hit is a highly entertaining yarn filled with anachronistic rock music
(the kids dance to David Bowie's "Golden Years" and the jousting crowds
stomp their feet to Queen), lots of laughs, and a handful of fine performances
Aussie Heath Ledger -- who once again shows he's more charismatic than
any of America's bland young leading men -- is a peasant who fills in for
a recently deceased noble knight during a jousting competition. Along the
way he falls for a young lady of the wealthy class, jousts for money and
the name of his father, and ends up combating the villainous Rufus Sewell
(in a wonderfully conniving performance) in a spoofy, highly enjoyable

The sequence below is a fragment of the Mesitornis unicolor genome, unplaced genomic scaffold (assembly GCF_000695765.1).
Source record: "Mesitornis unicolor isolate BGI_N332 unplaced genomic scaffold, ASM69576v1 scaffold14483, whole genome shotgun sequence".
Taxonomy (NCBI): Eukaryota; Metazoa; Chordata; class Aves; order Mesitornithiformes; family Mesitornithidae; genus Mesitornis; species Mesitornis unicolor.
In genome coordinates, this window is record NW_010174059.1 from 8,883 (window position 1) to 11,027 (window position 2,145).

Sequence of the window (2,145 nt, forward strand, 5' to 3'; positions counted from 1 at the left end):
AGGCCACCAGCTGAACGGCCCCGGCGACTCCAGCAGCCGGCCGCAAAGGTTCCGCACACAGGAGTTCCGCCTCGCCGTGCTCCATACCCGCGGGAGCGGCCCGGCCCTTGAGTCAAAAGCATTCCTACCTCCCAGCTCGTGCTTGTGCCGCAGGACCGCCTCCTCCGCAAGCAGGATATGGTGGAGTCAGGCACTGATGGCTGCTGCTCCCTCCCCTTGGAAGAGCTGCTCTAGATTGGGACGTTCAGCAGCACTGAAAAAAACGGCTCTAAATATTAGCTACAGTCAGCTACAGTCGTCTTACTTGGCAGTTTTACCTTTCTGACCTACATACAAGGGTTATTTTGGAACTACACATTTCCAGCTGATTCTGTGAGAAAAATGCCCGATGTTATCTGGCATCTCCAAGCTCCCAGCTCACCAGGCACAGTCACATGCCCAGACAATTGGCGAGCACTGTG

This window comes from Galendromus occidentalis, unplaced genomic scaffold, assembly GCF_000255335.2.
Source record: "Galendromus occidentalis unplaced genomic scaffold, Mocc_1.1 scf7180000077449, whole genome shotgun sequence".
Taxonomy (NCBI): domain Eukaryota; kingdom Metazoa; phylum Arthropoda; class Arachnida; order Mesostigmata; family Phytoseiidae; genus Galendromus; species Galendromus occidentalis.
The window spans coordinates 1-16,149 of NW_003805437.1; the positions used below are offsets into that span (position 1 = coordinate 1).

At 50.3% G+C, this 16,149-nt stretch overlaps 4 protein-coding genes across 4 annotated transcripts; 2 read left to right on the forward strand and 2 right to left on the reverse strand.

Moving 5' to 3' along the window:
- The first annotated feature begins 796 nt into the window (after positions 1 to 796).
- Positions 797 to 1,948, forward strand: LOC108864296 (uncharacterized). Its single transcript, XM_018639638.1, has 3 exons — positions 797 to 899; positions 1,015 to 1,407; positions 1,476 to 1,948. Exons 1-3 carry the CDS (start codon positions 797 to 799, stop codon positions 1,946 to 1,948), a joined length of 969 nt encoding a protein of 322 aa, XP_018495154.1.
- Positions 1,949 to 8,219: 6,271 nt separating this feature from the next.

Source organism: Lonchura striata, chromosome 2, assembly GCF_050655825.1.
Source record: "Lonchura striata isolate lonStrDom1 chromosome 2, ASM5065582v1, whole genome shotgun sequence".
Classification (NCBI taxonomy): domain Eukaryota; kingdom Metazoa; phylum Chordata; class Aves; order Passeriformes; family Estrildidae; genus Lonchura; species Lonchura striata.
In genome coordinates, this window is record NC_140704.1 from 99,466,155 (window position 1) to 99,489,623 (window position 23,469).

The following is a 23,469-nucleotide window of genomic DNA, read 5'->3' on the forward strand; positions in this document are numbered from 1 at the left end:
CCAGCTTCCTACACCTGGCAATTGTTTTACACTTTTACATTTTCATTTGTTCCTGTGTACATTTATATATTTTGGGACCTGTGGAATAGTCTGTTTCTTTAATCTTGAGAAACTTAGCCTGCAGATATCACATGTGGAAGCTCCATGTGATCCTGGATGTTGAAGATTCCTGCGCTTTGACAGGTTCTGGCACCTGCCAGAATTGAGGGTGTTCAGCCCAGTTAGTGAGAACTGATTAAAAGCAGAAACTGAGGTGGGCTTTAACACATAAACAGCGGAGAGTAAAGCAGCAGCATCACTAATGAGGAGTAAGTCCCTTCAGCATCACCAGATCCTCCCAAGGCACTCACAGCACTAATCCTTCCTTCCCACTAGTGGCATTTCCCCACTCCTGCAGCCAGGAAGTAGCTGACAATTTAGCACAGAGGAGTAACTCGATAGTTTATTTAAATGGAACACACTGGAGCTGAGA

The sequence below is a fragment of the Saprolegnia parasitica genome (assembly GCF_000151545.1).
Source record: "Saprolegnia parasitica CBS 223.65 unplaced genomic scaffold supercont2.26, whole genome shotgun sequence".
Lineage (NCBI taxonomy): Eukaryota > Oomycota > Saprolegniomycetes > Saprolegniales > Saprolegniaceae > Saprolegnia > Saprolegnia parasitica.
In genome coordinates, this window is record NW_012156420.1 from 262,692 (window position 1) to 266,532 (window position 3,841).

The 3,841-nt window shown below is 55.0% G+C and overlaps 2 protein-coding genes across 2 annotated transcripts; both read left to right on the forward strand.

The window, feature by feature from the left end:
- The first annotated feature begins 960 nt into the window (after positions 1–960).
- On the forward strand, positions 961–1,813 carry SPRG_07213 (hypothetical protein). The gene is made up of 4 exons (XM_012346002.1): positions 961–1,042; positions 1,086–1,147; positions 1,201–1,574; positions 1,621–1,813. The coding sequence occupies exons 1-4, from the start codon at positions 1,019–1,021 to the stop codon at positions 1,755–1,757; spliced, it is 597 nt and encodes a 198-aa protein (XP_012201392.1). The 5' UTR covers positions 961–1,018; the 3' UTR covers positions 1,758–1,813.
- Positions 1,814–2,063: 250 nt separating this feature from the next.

teenage adventure dressed up as a loose -- and we're talking loose -- evocation
of the middle ages (which will undoubtedly offend purists). It's all a
lark with a lot of good-natured humor that's perfect if you're in the mood.
Columbia's superb Special Edition DVD features a plethora of extras,
from chatty commentary by Helgeland and co-star Paul Bettany, to the HBO
Making Of special, no less than 11 brief featurettes, a handful of deleted
scenes with introductory comments from the filmmaker, trailers, a music
video, production notes, and DVD-Rom content (boasting a "3-D" screensaver).
SPY KIDS (*** movie, *1/2 extras, $29.98, Dimension/Miramax):
How can you not like a movie with Alan Cumming playing a Willy Wonka for
the multimedia generation, Teri Hatcher as a bald villainess, a mix of
music by the varied likes of Danny Elfman and Los Lobos, and director Robert
Rodriguez perfecting his always-flamboyant visual style in a clean, PG-rated